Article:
When I initially read the subtitle to Lynne Murray’s short s-f novel, Grativas: Valkyrie in the Forbidden Zone, the first thing to pop into my head was the memory of a campy underground flick from the 1980’s that featured an early appearance of the band Oingo Boingo. But Murray’s tale isn’t the stuff of would-be midnight movies, more a smart piece of cultural commentary in the body of a science-fantasy tale.
The title heroine, more properly known as Val-Sybilla (a.k.a. Sybil) is from a matriarchal culture far from Earth; she and an unruly alien named Gelbrave inadvertently wind up in the Forbidden Zone, when the latter rushes in on Val’s communing with a trio of other-dimensional demons. A Sworn Protector of the Mother Clan, Sybil had been guarding a delegate to a conference located “at the leaping off point into the folded space nearest Earth, a vector for several other worlds” when her unexpected crash through an uncharted gateway sends her into the Zone.
It is our planet that has been dubbed the Forbidden Zone after centuries of intergalactic visitors had wreaked havoc with the gullible Earthlings. “The need to see godhood in the face of more advanced technology and different physical features seemed to be a genetic human weakness,” our Valkyrian heroine explains, which resulted in the planet being declared off limits to otherworldly tourists.
Which doesn’t mean there aren’t humanoid visitors hanging about the place, of course. Though the portals to the Forbidden Zone are supposedly locked, other travelers have found their way to the planet – including a romantic figure from Sybil’s past named Josu – which leads her and the chauvinistic Gelbrave to seek other outsiders to find a way back home. (Amusingly, many of them appear to have gravitated to San Francisco.) Complicating matters, Sybil has embedded Ritual Jewelry filled with flasks of Gravitas, an extremely potent substance that’s like a mystically enhanced pheromone. If our heroine doesn’t return to her world and get the Gravitas extracted from her body, the results could be catastrophic.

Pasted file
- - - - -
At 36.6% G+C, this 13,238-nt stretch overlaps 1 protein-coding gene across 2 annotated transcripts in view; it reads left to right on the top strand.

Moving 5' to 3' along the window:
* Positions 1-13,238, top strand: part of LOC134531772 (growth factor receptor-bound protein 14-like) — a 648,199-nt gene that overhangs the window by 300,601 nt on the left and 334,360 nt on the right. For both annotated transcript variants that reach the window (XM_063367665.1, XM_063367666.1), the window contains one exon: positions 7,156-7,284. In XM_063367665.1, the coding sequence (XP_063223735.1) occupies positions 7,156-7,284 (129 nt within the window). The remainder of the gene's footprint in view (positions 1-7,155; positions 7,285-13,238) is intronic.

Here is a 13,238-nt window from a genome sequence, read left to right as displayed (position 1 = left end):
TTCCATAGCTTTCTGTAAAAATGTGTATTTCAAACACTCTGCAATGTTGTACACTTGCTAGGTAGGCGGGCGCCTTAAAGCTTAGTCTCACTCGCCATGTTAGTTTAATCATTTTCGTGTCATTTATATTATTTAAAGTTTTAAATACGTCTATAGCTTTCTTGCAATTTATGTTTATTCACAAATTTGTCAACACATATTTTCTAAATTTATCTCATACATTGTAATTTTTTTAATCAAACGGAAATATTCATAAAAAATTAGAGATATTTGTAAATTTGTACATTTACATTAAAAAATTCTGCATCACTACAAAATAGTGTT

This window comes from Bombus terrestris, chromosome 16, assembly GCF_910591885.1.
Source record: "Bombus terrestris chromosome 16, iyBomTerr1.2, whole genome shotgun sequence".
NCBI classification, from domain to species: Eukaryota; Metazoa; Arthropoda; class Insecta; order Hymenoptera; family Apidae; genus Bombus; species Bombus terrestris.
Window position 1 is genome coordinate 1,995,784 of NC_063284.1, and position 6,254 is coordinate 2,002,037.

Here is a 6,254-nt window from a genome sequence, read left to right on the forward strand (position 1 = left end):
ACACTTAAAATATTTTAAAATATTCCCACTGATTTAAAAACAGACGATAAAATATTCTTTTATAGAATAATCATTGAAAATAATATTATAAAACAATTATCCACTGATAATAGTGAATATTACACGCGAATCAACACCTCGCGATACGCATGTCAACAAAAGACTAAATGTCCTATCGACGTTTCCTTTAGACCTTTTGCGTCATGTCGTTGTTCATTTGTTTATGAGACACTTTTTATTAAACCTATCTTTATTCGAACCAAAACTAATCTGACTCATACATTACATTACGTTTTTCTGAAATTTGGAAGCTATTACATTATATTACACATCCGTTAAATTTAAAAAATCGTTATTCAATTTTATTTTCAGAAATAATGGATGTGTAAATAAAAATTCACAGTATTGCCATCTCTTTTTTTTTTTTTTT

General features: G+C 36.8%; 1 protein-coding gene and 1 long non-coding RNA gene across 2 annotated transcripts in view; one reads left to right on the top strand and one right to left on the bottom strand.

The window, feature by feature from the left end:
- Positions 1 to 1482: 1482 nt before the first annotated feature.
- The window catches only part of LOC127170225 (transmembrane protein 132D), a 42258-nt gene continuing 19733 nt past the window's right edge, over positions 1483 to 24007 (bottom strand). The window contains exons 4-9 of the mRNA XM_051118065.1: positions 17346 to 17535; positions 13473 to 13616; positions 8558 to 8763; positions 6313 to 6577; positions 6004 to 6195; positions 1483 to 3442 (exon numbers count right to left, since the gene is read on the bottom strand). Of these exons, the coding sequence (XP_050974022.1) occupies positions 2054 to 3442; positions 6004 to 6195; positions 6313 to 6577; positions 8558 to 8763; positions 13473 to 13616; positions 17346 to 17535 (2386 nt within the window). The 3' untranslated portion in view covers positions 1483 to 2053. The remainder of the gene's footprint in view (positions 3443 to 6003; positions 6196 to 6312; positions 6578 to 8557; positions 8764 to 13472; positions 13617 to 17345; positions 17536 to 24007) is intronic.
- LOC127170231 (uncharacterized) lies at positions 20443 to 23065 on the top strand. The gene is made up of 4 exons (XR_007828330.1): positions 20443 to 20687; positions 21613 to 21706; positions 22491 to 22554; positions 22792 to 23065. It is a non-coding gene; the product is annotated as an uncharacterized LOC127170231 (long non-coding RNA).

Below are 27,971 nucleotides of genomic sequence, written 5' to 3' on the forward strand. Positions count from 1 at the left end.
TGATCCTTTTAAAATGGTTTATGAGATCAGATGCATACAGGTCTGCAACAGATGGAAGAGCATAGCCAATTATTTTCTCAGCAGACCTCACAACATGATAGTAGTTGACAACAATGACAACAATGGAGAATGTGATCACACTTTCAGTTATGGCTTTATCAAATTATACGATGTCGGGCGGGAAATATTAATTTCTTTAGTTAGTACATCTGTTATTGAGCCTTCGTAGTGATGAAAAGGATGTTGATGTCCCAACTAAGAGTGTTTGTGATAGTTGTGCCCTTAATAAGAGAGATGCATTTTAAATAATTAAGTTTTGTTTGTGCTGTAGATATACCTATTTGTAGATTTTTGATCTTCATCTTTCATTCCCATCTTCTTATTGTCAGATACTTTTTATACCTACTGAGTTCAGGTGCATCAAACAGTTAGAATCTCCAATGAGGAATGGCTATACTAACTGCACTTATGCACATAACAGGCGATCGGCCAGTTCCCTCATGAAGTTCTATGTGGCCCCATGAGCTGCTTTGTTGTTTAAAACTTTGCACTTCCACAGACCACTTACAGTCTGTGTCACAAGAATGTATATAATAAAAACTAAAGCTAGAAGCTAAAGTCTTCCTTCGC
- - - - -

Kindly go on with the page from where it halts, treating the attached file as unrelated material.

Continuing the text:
I first grew acquainted with writer Lynne Murray through her Josephine Fuller books, a series of engaging mysteries centered around a plus-sized lady detective, so it should probably come as no surprise to regular readers of the writer’s work to learn that the narrator of Gravitas is a full-figured warrior. On Sybil’s home world, large womanhood (think Venus of Willendorf) is considered the norm of beauty, which definitely puts her at odds with current Earth culture. Murray doesn’t belabor the point, but it provides a strong subtext in her short novel.
In fact, if I have any complaint about this quick read, it’s that I wish there were more of it. Narrator Sybil proves an astute observer of both alien and Earth cultures, while her interactions with representatives of each – including a double-dealing shopkeeper and the violent warrior women running a series of Super Fit Mommy Classes – are entertaining. At times, the short chapters documenting each confrontation seemed a little too short, a sign that Murray had me caught up in her characters.
A fun read for lovers of size-positive fiction or those who take pleasure in a good stranger in a strange land yarn.